# Metric Space

### Vector Space

A vector space is set of mathemetical objects that can be multiplied and added together to produce objects of the same kind. This notion of vector spaces proves to be a very useful framework for extending methods and structures to very different types of problems. A few special types of vector spaces you may be already be familiar with:

• Function Spaces. We can add functions together and scale them as well.

Figure 1.

In Figure 1 we can see that the function in blue $f(x) = x$, the function in red $g(x) = \sin(x)$ and in green $(f + g)(x) = \sin(x) + x$

• Euclidean Spaces. We can add $i, j, k$ together and scale them as well to produce a vector $a$.

Figure 2.

Typically this is the vector space you learn in linear algebra because it is intuitive to understand and very helpful for extending additional structure into spaces.

### More Formally

Definition: A field is a set $\mathbb{F}$ of numbers, such that $a, b \in \mathbb{F} \implies a+ b, a - b, ab, \frac{a}{b} \in \mathbb{F}.$ Some examples of sets that would count as fields are the real numbers $\mathbb{R}$ and the complex numbers $\mathbb{C}$.

Definition: A Vector Space consists of a set $\textbf{V}$, a field $\mathbb{F}$ and two operations:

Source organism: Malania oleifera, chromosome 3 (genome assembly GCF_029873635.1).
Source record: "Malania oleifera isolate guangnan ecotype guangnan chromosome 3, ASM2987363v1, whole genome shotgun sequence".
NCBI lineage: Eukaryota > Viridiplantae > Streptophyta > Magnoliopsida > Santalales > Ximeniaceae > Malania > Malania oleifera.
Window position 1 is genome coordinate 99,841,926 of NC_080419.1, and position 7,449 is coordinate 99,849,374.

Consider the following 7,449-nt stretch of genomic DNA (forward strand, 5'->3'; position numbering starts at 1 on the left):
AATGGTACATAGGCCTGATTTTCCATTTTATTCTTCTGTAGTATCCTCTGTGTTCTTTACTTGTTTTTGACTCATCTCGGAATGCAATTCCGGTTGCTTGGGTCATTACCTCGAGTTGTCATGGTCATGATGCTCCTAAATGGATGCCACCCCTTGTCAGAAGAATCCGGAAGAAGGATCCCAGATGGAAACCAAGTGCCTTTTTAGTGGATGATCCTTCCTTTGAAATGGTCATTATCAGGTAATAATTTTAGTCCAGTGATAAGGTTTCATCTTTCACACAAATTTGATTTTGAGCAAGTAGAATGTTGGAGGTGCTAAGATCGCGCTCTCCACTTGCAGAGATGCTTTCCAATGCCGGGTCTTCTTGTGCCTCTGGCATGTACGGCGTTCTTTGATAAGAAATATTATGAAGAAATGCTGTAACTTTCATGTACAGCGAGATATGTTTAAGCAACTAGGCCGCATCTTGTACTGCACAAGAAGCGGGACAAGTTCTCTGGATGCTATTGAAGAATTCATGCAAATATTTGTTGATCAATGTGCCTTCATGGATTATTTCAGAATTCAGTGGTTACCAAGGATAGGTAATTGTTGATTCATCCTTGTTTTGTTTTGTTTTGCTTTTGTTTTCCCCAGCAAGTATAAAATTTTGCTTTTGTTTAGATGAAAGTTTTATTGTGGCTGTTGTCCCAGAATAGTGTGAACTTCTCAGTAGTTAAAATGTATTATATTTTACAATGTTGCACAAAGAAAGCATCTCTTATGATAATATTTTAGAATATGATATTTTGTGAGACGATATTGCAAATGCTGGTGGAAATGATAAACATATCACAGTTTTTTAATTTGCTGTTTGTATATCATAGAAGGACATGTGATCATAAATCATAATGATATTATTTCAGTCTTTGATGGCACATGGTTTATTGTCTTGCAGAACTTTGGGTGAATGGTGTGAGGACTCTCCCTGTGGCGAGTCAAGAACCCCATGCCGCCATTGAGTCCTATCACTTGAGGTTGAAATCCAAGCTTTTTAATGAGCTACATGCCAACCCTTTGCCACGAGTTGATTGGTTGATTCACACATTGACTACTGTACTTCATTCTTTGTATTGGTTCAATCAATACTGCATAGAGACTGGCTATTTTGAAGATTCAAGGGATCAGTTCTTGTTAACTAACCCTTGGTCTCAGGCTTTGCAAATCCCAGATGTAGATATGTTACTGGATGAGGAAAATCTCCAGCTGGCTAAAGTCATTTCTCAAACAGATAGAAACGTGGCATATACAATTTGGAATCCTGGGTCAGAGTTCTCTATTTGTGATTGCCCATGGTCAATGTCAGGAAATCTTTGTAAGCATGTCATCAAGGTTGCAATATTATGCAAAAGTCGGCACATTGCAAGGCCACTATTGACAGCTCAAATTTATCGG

• Vector Addition: $\textbf{a}, \textbf{b} \in \textbf{V} \implies \textbf{a} + \textbf{b} \in \textbf{V}$
• Scalar Multiplication: $c \in \mathbb{F}, \textbf{v} \in \textbf{V} \implies c\textbf{v} \in \textbf{V}$

### Metric Space

Essentially a metric is a measurement to see how similar two vectors are to one another. In geometrical terms, this similarity could be interpreted as distance.

Definition: A Metric Space consists of a set $\textbf{V}$, and has a notion of distance $d(x,y) \ \forall x, y \in \textbf{V}$. That is $d : \textbf{V} \times \textbf{V} \to [0;\infty)$ and satisfies these following properties $\forall x,y,z \in \textbf{V}$:

• Identification: $d(x,y) = 0 \implies x = y$
• Symmetry: $d(x,y) = d(y,x)$
• Triangle Inequality: $d(x,y) \leq d(x,z) + d(z,y)$

As long as these axioms hold true for a particular vector space with a function d, then it can be categorized as a metric space. A few examples you may be familiar with are the euclidean distance metric, or L2. $$d(x,y) = \sqrt{\sum_{i = 0}^n \mid x_i - y_i\mid^2}$$